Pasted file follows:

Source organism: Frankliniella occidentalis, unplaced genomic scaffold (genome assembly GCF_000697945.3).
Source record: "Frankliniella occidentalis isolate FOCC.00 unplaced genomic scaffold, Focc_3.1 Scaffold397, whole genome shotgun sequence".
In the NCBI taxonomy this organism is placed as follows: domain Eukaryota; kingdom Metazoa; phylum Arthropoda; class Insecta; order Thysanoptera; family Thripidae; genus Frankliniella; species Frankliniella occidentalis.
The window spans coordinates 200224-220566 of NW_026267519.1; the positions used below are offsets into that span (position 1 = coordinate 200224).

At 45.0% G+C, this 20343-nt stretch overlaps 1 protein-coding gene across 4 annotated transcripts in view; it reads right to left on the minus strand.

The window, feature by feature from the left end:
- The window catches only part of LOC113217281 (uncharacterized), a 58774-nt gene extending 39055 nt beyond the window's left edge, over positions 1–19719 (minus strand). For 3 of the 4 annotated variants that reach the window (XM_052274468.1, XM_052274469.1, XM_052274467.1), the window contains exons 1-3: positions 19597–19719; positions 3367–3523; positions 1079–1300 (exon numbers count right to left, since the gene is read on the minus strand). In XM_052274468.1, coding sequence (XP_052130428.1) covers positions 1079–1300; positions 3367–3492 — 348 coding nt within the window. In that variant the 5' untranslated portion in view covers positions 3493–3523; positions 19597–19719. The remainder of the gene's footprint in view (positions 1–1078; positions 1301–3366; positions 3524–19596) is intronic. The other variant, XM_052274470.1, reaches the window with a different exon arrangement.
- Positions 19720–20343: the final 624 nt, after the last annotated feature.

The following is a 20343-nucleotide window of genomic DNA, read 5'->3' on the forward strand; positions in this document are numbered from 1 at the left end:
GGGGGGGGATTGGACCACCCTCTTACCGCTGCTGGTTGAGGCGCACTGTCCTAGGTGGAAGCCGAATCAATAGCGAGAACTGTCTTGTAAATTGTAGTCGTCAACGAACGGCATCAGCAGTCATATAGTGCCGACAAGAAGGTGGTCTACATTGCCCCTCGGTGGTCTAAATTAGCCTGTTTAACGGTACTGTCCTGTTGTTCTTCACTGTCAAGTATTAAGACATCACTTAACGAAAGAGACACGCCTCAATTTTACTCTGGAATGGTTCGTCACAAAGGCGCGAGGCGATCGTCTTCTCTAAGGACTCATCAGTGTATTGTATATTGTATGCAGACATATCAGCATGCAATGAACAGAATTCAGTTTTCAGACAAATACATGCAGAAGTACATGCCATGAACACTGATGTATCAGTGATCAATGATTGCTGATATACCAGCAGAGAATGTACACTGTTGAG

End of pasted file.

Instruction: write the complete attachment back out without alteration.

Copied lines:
Source organism: Frankliniella occidentalis, unplaced genomic scaffold (genome assembly GCF_000697945.3).
Source record: "Frankliniella occidentalis isolate FOCC.00 unplaced genomic scaffold, Focc_3.1 Scaffold397, whole genome shotgun sequence".
In the NCBI taxonomy this organism is placed as follows: domain Eukaryota; kingdom Metazoa; phylum Arthropoda; class Insecta; order Thysanoptera; family Thripidae; genus Frankliniella; species Frankliniella occidentalis.
The window spans coordinates 200224-220566 of NW_026267519.1; the positions used below are offsets into that span (position 1 = coordinate 200224).

At 45.0% G+C, this 20343-nt stretch overlaps 1 protein-coding gene across 4 annotated transcripts in view; it reads right to left on the minus strand.

The window, feature by feature from the left end:
- The window catches only part of LOC113217281 (uncharacterized), a 58774-nt gene extending 39055 nt beyond the window's left edge, over positions 1–19719 (minus strand). For 3 of the 4 annotated variants that reach the window (XM_052274468.1, XM_052274469.1, XM_052274467.1), the window contains exons 1-3: positions 19597–19719; positions 3367–3523; positions 1079–1300 (exon numbers count right to left, since the gene is read on the minus strand). In XM_052274468.1, coding sequence (XP_052130428.1) covers positions 1079–1300; positions 3367–3492 — 348 coding nt within the window. In that variant the 5' untranslated portion in view covers positions 3493–3523; positions 19597–19719. The remainder of the gene's footprint in view (positions 1–1078; positions 1301–3366; positions 3524–19596) is intronic. The other variant, XM_052274470.1, reaches the window with a different exon arrangement.
- Positions 19720–20343: the final 624 nt, after the last annotated feature.

The following is a 20343-nucleotide window of genomic DNA, read 5'->3' on the forward strand; positions in this document are numbered from 1 at the left end:
GGGGGGGGATTGGACCACCCTCTTACCGCTGCTGGTTGAGGCGCACTGTCCTAGGTGGAAGCCGAATCAATAGCGAGAACTGTCTTGTAAATTGTAGTCGTCAACGAACGGCATCAGCAGTCATATAGTGCCGACAAGAAGGTGGTCTACATTGCCCCTCGGTGGTCTAAATTAGCCTGTTTAACGGTACTGTCCTGTTGTTCTTCACTGTCAAGTATTAAGACATCACTTAACGAAAGAGACACGCCTCAATTTTACTCTGGAATGGTTCGTCACAAAGGCGCGAGGCGATCGTCTTCTCTAAGGACTCATCAGTGTATTGTATATTGTATGCAGACATATCAGCATGCAATGAACAGAATTCAGTTTTCAGACAAATACATGCAGAAGTACATGCCATGAACACTGATGTATCAGTGATCAATGATTGCTGATATACCAGCAGAGAATGTACACTGTTGAG